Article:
National

Some Countries Like 'Nudges' More Than Others

Research shows that Americans and conservatives can be less open to cues to change behavior.

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Photographer: Don Emmert/AFP/Getty Images

All over the world, private and public institutions have been adopting “nudges” -- interventions that preserve freedom of choice, but steer people in a particular direction.

A GPS device nudges you. So does a reminder from your doctor, informing you that you have an appointment next Wednesday; an automatic enrollment policy from your employer, defaulting you into a 401(k) plan; and a calorie label at fast-food restaurants, telling you that a cheeseburger won’t be great for your waistline.

Recent evidence demonstrates that nudges can be amazingly effective -- far more so, per dollar spent, than other tools, such as economic incentives. But a big question remains: Across different nations, do nudges have the same impact? Here’s a cautionary note.

One of the most famous success stories in the annals of nudging comes from the U.K. To encourage delinquent taxpayers to pay up, British officials simply informed them, by letter, that the overwhelming majority of British taxpayers pay their taxes on time.

It worked. Within just a few weeks, the letters produced millions of dollars in additional revenue. Consistent with standard findings in behavioral science, recipients of the letters didn’t like learning that they were deviating from the social norm. Like most of us, they didn’t want to be creeps or shirkers, and so they paid up.

For other nations, including the U.S., that was an intriguing finding. So our Department of Treasury tried the same approach. It sent letters to delinquent taxpayers, informing them (accurately) that 91 percent of American taxpayers pay on time. On the basis of the British data, the expectation was that a lot of people would be ashamed, and pay their taxes.

Except they didn’t. The U.S. Treasury didn’t get any more money.

How come? It’s reasonable to speculate that in the U.S., delinquent taxpayers just don’t care about the social norm. If they learn about it, they still aren’t motivated to pay.

This finding demonstrates that different groups can react very differently to nudges. It’s well known that when people are told that they are using more energy than their neighbors, they scale back -- so that information is an effective nudge. But a study in California suggests that things are a bit more complicated.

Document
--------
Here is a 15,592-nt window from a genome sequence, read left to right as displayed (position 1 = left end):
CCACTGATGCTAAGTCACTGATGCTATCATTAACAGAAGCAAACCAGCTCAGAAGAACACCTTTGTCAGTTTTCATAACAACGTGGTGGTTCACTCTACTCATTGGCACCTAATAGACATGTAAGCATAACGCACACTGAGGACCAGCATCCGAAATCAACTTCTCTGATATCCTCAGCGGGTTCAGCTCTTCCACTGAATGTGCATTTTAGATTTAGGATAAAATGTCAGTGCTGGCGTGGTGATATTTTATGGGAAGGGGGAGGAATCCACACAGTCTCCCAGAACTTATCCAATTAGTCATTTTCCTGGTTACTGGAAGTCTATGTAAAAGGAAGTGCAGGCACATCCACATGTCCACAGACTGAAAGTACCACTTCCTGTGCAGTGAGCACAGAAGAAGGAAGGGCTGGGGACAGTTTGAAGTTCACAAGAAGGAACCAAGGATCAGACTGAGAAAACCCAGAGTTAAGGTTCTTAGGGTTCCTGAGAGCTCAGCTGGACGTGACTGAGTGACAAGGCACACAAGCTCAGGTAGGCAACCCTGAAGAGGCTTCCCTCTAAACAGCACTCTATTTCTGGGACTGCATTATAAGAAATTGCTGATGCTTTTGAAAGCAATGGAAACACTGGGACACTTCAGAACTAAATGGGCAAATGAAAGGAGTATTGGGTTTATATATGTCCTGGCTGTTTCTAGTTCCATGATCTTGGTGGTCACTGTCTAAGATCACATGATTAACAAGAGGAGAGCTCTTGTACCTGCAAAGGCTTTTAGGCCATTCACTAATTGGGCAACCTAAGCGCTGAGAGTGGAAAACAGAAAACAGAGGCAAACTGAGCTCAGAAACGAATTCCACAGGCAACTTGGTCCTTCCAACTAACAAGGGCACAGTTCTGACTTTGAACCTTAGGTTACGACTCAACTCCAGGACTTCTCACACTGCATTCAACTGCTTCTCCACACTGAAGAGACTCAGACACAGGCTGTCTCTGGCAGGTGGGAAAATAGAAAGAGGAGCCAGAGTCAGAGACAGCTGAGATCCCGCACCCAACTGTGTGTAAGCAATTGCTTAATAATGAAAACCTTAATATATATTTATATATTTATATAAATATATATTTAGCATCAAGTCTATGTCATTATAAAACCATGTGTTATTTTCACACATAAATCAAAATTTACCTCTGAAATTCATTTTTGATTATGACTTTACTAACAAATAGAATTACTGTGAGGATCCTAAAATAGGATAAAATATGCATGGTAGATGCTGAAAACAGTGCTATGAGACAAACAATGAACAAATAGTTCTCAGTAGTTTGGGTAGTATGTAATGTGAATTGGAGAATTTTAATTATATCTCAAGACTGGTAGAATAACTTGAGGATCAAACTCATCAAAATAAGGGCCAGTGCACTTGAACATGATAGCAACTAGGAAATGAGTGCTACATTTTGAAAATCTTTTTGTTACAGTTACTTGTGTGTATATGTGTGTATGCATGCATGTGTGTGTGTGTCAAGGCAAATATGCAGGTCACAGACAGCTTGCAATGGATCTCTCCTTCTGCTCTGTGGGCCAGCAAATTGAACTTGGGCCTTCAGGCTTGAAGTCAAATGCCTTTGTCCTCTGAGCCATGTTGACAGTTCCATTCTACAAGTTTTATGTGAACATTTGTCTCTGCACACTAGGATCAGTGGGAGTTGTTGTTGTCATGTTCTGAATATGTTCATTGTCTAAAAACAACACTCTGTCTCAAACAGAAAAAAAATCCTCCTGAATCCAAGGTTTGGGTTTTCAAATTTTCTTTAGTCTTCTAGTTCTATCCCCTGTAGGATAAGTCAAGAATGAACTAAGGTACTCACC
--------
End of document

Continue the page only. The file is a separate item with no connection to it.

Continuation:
It turns out that providing comparative information about energy use is more likely to influence those who are left of center -- measured by their political party and their willingness to give to environmental organizations -- than it is to change the habits of conservatives. On average, the left-of-center consumers cut their energy use by 3.6 percent. But for conservatives, the impact is less than a third of that -- just 1.1 percent.

Many nudges do work across diverse populations. It’s not as if a GPS device is successful in Germany and Sweden, but not in France or Italy.

Reminders are effective in many nations. Automatic enrollment in savings plans seems to have a big impact everywhere, including the U.S., the U.K. and Afghanistan.

In particular, default rules, which specify what happens if people do nothing at all, are extremely effective, and there’s no evidence that the citizens of some nations are impervious to them.

But even with defaults, some groups are far less responsive than others. For example, low-income tax filers were not much affected by automatic enrollment in a program that would have used their tax refunds to buy U.S. savings bonds. They opted to get the refund in cash, apparently because they needed the money.

As for people’s receptivity to health, safety and financial nudges, recent evidence is finding intriguing differences across nations. To be sure, large majorities in many democracies are enthusiastic about such nudges, including calorie labels, warnings for high levels of salt, and automatic enrollment in savings plans and green-energy programs. Citizens have broadly similar, and strongly positive, reactions in the U.S., Germany, the U.K., Australia, Brazil, Canada, Italy and France.

But in three nations -- Hungary, Japan and Denmark -- approval rates are significantly lower, even though majorities continue to approve of most of the tested nudges. It is reasonable to wonder whether other nudges will have a weaker effect in such nations, if only because significant numbers of citizens disapprove of them.

In general, we don’t yet have a lot of evidence of international differences on the impact of nudges. But it would be surprising if such evidence doesn’t start to accumulate. Wherever people begin with strong preferences, and don’t like the direction in which they are being nudged, nudges are going to have a weaker effect.

For many nudges, that’s just fine. Actually, it’s part of the point.

This column does not necessarily reflect the opinion of the editorial board or Bloomberg LP and its owners.

    To contact the author of this story:
    Cass R Sunstein at csunstein1@bloomberg.net

    To contact the editor responsible for this story:
    Katy Roberts at kroberts29@bloomberg.net

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